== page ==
While the mTOR pathway up-regulates PKMζ, the α-subunit of eukaryotic initiation factor 2 (eIF2α) may down-regulate PKMζ by repressing the translation of its mRNA (Chesnokova et al., 2017). The phosphorylation of eIF2α has been shown to inhibit general translation, but selectively stimulates translation of ATF4, a repressor of CREB-mediated late-LTP (Costa-Mattioli et al., 2005; Costa-Mattioli et al., 2007). Four kinases are known to be capable of phosphorylating eIF2α. One of them is protein kinase-like ER kinase (PERK). In an animal model of Alzheimer’s disease, PKMζ was down-regulated, but conditional deletion of PERK restored PKMζ expression back to the normal level (Ma et al., 2013), suggesting that PERK may down-regulate PKMζ by phosphorylating eIF2α. This notion is consistent with a recent finding that Rheb, a crucial protein in the PI3K-mTOR axis, controls the switch between translational stimulation and repression (Figure 2). Binding of Rheb to mTOR promotes, whereas to PERK inhibits, protein synthesis (Tyagi et al., 2015).
The Engram of Very Long-Term Memory
In the literature, the term "long-term memory" usually refers to the memory that can last longer than one day. However, there is a clear difference between the labile memories that are being consolidated and the stable memories after consolidation. To avoid ambiguity, the former will be called "transitional memory" and the latter "very long-term memory" (VLTM). The transitional memory may last up to a month since the consolidation process takes about a month (Bontempi et al., 1999).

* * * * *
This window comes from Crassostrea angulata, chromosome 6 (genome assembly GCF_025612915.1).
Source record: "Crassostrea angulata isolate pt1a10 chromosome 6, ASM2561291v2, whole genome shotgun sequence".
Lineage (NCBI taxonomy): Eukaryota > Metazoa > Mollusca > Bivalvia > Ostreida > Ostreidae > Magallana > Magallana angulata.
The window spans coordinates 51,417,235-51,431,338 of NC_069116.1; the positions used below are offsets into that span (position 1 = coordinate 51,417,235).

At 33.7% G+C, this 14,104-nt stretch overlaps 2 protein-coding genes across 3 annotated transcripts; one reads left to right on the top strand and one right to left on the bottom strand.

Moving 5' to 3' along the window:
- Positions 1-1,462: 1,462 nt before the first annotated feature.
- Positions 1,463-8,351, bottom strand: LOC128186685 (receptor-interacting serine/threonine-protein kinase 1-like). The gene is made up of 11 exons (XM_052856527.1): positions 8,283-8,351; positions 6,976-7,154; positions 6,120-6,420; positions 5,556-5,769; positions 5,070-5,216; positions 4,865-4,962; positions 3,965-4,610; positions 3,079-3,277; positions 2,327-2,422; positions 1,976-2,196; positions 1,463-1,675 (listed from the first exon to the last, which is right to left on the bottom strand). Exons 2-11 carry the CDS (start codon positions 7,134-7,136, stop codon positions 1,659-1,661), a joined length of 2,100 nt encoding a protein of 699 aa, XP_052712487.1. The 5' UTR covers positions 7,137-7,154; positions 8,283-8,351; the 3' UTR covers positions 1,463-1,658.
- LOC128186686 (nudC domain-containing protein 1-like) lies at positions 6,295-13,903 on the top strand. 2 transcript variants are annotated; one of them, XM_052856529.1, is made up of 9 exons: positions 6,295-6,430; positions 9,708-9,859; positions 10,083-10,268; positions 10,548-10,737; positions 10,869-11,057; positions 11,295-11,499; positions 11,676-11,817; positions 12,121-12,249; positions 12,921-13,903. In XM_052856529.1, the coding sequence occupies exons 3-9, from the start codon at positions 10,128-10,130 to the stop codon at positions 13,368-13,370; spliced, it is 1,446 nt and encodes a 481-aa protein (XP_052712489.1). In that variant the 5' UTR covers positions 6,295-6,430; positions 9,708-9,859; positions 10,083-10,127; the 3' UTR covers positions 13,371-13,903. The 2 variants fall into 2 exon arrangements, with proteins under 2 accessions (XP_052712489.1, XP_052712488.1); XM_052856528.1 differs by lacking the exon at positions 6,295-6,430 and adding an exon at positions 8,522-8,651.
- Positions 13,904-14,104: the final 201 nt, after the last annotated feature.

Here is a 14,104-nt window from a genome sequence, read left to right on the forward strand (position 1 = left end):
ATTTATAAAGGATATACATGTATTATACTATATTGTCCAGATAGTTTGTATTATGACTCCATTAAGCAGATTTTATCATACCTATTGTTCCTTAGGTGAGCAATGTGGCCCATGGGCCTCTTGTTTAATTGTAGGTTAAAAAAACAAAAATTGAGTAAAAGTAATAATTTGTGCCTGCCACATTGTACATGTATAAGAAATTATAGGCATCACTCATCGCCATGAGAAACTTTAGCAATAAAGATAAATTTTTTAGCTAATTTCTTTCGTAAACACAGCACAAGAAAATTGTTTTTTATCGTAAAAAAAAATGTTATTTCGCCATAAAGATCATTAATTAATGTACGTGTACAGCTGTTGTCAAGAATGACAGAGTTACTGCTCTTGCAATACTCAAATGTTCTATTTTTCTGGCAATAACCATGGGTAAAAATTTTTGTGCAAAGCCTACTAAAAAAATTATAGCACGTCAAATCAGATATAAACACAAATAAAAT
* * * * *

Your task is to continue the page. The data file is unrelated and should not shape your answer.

PKMζ was thought to store VLTM as ZIP abolishes the memory of conditioned taste aversion even 3 mo after encoding, when consolidation is presumably complete (Shema et al., 2009). A recent study, however, demonstrated that ZIP could impair the learning-induced memory if applied a few days after learning, but had no effect if applied two weeks or a month later (Hales et al., 2015; Hales et al., 2016). The discrepancy may arise from the dosage of ZIP. It has been shown that at certain concentration, ZIP inhibits only PKMζ, not PKCλ. As the concentration increases, ZIP begins to display additional inhibitory effect on PKCλ (Ren et al., 2013).
According to the Microtubule Track (MTT) hypothesis, VLTM is encoded in specific microtubule tracks directing PSD-95 trafficking from the soma toward potentiated spines (Lee, 2009; Lee, 2013a; Lee, 2013b). The microtubule transport of PSD-95 requires phosphorylation of the palmitoylation enzyme (e.g., ZDHHC8) by conventional or atypical PKC. While both chelerythrine (an inhibitor of conventional PKC) and ZIP suppressed the postsynaptic localization of PSD-95, RNA interference for PKMζ did not have a significant effect, suggesting that the ZIP peptide may block an atypical PKC other than PKMζ (Yoshii et al., 2014). Therefore, in the study of Shema et al., ZIP could inhibit both PKMζ and PKCλ. The inhibition of PKCλ may reduce the activity of ZDHHC8, resulting in suppression of PSD-95 trafficking along microtubule tracks. This consequence, according to the MTT hypothesis, should abolish encoded VLTM. By contrast, in the study of Hales et al., ZIP could inhibit only PKMζ whose primary function is to maintain an elevated level of synaptic AMPARs while the memory is being consolidated. The next paper will explain why elevated synaptic AMPARs are necessary during memory consolidation.
An Interesting Analogy
Below is the comment of an anonymous reviewer on the manuscript of Tsokas et al. (2016) before it was published in the journal Elife.
Could the "structural changes" be the construction of microtubule tracks?
PKCλ, but not PKMζ, may phosphorylate ZDHHC8 to promote PSD-95 trafficking along specific microtubule tracks from the soma toward potentiated spines.
Author: Frank Lee